Larger Game

A female puma, out one dusk in search of larger game,
Froze in her tracks to hear one coming, singing out his name
[Crouch] “Cougar, cougar, toothsome tougar, felid, fauna fo-o-o-o-
Fum-fougar, hubba-hougar, o-sum cougar—ohh . . . hel-lo-o-o!
He purred to glimpse her wildly tawny hide. She, for her part,
Assumed an air of coyfulness, as wildly beat her heart.
“I couldn’t help but hear,” she purred, “that most infectious song
You sang—so well. I would have loved, if known, to sing along.”

He swelled with cougar pride. “It’s called ‘The Name Game.’” “You don’t say!”
She cooed, and added, having her own game in mind to play,
“I hold the record for most animal names worldwide.
Some forty just in English,” she stressed with no little pride.
Ah, yes, he thought, she’s trying to impress me; that’s her game.
He had no little vanity for playing of the same.
“My fearsome name does not roll off some tongue but it’s unfurled
I’m largest of the small cats [swells] fourth largest in the world.”

Fourth. In all three Americas I’m second largest cat,
Next to the jaguar, nothing prey that’s hidden sneezes at.
As such, I’m more related to the lynx and ocelot
Than lions, tigers, whom one doesn’t run across a lot
Here in Belize. At one time I was lumped in the same genus
(Felis) hmmph! as the domestic cat, How you demean us
—so they gave us our own, Puma, which I’m (taller)
Big enough to share with jaguarundi, so-o-o much smaller.”

“No namedropper, I’ll just say I’m cousin to the cheetah,
Fastest runner on the earth—and has to be to eat a
Meal upon the run. And, cougar close kin, I’m no slouch,
With longest back legs of all cats, in leaping from a crouch
Some eighteen feet straight up, some forty feet in front of me;
And climb? A near-plumb mountainside as easy as a tree.
Should one a distance off, yet wary, think that I can’t sprint,
I write its name in earth fast in Oh!-bit-you-wary print.”

“Well, it’s in print I’m, puma, most adaptable of cats,
And found in many climates and as many habitats,
From boreal to tropical, from desert to rainforest;
Steamy, boggy lowland woodland, up to mountains hoarest;
Northern Yukon to the southern Andes, freeze to freeze;
In parallels of latitude, 110 degrees.
And every climate in between that you might care to name,
Wherein a hungry-for-love puma might find larger game.”

“I’m so love hungry I just can’t sit still; crepuscular,
I’m out each dawn and dusk in hopes my cougar-muscular,
Hence, powerful forequarters, neck, and, jaw shall serve to grasp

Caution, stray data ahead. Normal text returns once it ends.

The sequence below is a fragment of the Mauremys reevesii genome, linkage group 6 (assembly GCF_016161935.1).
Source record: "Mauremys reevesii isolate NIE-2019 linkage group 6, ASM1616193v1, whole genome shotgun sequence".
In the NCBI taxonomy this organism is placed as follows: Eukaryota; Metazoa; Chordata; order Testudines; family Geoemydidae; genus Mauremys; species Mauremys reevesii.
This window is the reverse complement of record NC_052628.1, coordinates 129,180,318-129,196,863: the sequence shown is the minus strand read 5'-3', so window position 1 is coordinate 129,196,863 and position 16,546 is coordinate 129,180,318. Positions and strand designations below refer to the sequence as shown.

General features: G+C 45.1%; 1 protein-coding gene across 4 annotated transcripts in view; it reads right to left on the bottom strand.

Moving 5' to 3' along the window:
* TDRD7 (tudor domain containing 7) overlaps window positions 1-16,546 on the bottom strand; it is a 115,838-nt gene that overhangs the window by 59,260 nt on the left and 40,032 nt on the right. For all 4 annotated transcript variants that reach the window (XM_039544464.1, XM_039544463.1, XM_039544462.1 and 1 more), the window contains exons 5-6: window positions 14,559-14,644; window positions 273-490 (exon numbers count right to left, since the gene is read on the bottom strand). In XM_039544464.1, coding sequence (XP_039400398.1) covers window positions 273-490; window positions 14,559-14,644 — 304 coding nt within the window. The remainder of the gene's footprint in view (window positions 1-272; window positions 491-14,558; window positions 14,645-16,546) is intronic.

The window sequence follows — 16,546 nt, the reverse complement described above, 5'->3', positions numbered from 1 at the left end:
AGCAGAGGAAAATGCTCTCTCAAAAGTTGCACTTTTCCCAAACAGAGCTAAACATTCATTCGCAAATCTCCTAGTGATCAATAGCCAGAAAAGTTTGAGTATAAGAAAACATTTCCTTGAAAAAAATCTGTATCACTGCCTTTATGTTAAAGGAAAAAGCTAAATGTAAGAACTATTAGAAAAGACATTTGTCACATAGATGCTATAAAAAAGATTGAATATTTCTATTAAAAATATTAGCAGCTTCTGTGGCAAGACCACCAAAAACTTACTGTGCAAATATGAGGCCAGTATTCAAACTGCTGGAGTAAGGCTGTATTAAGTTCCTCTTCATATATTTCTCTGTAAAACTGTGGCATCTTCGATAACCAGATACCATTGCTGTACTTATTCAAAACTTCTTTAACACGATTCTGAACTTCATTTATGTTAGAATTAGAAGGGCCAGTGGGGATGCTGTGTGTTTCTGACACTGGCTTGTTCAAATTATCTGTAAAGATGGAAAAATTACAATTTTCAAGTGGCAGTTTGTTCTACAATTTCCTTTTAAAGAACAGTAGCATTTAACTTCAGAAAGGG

Such as I pray falls loving prey into my loving clasp.”

“A stalk-and-ambush predator, I’d never think to roar,
Like big cats, foolishly, and scare off whom I so pray for.
I wisely choose to purr, and when I have my prayed-for dream,
I chirp and whistle, hiss and growl, loose puma mating scream.”

“A lover of the wilderness, and solitary, shy,
I’m rarely seen, yet you bring out the beast in me, love’s cry.
The muzzle round my mouth’s pure white. Who hasn’t total blindness,
Sees I’ve drunk, and often, of the milk of puma kindness.”

“My eye shine’s a bright pale yellow, so I see clearly see
That we love-hunters, getting ours, beget this irony:
Pre-daters of our litters, our pertetual survive-stock,
We are hunted, endlessly—as predators of livestock.
As the world record holder, oh! how I must strive
Both day and night to keep my many puma names alive,
Like catamount, and panther, mountain lion—wait, there’s more
Yet—mountain screamer, painter, even Puma concolor.

“Well now it’s funny you should pull those names out of your hat,
Since they’re the very ones I hear Man lay on this cou-cat.
And now that I think on it (I had one thing on my mind
When, seeking larger game, we met, and played the game in kind)
Those puma bragging rights you proudly claimed, I clearly see,
In prideful cougar hindsight, all apply as well to me.”

“Oh, that is just too weird. I swear, as God is judging me,
I had, just as you spoke, its mirror cat’s-eyepiphany:
That Man as often calls me cougar as he allocates
To me each one of your vainglorifying cougar traits.
O Cougar! don’t you see all that is in our synoname
Of Puma/Cougar, Cougar/Puma? We’re one and the same!
Man put that line between us hoping to divide and conquer.
Concolors, we two see eye-to-eye, divine, and concur.”

“That, divinest Puma, we’re a couple must be true;
We look just like each other, as all couples come to do:
We’re rangy, swaybacked, ears erect, and both a tad small-headish,
Which swells nicely being tawny, silver-gray, or reddish.
We both look like we’re attacking Man—and who can blame us?—
When he lumps us in with housecats, simply to defame us,
Hunting us like dogs—we who’ve retractable, big claws
That do such credit to our large-sighs hold-you-tightly paws.”

“(Sigh) when I’m in that love embrace, it makes my head swim so,
The rest of me thinks taking that plunge quite the way to go.”

“Love, so does mine . . . ” [all names fly in the larger game of clinging,
Coupled with the coupling sound of fawning felids singing]:
“Couple, couple, toothsome touple, felid, fauna, fo-o-o-o-
Fum-fouple, hubba-houple, o-sum couple—ohhh . . . hel-lo-o-o!


The above, as well as my treatments of the jaguar, jaguarundi, margay, and ocelot (Belize's five) will begin appearing in Feline Conservation Federation's acclaimed bi-monthly journal beginning with the July/August edition, one per issue.

The world's wild cats (37 species) are disappearing from the wild at a truly alarming rate. At the turn of the twentieth century there were an estimated 100,000 tigers; today's estimate is 500. It is predicted that it will be extinct in the wild within a generation. Sadly, there are even less now of others.

I would like to thank managing editor Lynn Culver for sharing my hope that, where conventional cries fail, music may yet have power, in some small part, to conserve the salvage beast.

David Madison